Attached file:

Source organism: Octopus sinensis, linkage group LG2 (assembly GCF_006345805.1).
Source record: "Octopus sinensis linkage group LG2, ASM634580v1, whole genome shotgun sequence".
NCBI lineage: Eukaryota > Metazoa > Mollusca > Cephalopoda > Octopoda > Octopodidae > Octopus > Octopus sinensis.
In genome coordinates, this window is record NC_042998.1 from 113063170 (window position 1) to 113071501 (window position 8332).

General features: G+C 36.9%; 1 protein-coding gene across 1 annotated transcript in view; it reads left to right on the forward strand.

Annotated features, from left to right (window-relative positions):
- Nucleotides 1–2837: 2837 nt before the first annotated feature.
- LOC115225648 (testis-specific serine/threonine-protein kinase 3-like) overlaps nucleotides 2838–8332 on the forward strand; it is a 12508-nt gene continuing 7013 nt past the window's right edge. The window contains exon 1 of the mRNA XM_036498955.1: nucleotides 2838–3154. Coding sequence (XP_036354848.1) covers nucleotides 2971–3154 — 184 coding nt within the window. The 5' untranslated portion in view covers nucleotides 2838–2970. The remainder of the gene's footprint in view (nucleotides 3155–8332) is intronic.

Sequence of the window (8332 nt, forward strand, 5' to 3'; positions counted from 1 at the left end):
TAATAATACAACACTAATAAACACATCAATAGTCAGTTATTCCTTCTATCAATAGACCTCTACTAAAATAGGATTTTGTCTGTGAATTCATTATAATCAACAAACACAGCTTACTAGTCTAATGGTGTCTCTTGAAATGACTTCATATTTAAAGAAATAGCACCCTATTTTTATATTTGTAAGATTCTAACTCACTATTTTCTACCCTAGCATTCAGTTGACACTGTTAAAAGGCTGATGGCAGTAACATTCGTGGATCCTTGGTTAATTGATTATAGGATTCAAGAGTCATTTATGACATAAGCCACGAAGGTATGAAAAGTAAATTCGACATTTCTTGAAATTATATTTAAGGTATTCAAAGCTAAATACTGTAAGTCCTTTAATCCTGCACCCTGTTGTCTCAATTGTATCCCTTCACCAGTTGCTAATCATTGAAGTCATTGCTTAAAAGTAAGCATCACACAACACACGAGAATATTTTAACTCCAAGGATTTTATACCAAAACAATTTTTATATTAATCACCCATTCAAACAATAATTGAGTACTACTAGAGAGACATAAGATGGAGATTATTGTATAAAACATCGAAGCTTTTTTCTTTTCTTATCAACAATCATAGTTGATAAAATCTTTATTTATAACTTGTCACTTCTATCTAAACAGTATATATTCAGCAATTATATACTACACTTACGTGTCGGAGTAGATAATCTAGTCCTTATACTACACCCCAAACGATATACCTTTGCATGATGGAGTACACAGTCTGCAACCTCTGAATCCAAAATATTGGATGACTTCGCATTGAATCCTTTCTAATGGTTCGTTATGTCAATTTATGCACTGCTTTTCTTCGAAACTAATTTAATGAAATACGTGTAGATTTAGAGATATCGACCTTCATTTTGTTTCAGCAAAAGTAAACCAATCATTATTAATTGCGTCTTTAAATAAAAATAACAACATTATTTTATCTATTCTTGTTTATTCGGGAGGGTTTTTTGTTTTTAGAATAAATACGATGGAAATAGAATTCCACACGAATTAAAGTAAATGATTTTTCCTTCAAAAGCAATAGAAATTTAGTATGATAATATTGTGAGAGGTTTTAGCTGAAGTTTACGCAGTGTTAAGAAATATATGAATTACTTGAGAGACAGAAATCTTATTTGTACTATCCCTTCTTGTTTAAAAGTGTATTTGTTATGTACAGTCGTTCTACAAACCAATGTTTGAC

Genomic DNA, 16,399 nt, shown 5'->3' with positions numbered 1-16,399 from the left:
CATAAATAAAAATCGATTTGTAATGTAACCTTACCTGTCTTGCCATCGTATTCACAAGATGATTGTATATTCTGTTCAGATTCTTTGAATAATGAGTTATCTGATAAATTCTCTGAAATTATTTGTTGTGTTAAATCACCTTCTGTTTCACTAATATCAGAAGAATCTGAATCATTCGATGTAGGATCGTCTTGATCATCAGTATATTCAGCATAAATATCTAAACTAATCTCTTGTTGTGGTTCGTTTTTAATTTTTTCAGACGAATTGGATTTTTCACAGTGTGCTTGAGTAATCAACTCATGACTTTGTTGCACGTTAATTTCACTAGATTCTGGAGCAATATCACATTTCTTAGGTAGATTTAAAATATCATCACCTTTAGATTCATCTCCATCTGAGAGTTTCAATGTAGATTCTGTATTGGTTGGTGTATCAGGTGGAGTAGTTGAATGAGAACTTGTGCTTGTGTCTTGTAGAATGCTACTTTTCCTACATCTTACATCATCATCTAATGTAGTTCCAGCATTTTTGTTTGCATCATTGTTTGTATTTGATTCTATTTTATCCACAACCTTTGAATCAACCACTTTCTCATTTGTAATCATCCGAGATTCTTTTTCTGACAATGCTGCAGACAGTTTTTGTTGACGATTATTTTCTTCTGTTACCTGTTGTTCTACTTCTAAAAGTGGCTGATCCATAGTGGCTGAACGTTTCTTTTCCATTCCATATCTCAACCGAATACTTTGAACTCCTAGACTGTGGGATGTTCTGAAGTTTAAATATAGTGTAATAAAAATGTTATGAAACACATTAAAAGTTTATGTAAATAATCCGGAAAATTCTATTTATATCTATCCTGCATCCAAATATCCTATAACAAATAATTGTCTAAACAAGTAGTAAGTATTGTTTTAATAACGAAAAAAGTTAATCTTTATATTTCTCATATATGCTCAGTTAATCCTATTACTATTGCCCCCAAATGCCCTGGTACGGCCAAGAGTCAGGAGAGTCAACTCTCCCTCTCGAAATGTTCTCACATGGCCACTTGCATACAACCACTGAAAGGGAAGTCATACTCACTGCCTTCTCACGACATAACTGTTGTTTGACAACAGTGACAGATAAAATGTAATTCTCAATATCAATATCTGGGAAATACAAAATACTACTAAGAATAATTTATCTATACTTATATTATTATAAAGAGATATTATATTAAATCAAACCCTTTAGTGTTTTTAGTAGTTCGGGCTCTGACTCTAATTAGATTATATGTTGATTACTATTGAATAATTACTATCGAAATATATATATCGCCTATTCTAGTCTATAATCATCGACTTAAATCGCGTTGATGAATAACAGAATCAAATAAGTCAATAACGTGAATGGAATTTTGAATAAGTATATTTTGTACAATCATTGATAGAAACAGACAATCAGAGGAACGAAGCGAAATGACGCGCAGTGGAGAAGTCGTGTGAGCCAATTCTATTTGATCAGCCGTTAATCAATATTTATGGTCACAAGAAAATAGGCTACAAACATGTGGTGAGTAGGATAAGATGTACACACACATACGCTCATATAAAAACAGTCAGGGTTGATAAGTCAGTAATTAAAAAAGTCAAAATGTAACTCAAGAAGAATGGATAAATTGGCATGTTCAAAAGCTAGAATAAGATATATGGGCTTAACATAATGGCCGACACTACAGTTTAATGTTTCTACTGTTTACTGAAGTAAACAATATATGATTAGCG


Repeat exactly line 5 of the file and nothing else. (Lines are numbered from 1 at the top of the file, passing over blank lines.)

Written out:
General features: G+C 36.9%; 1 protein-coding gene across 1 annotated transcript in view; it reads left to right on the forward strand.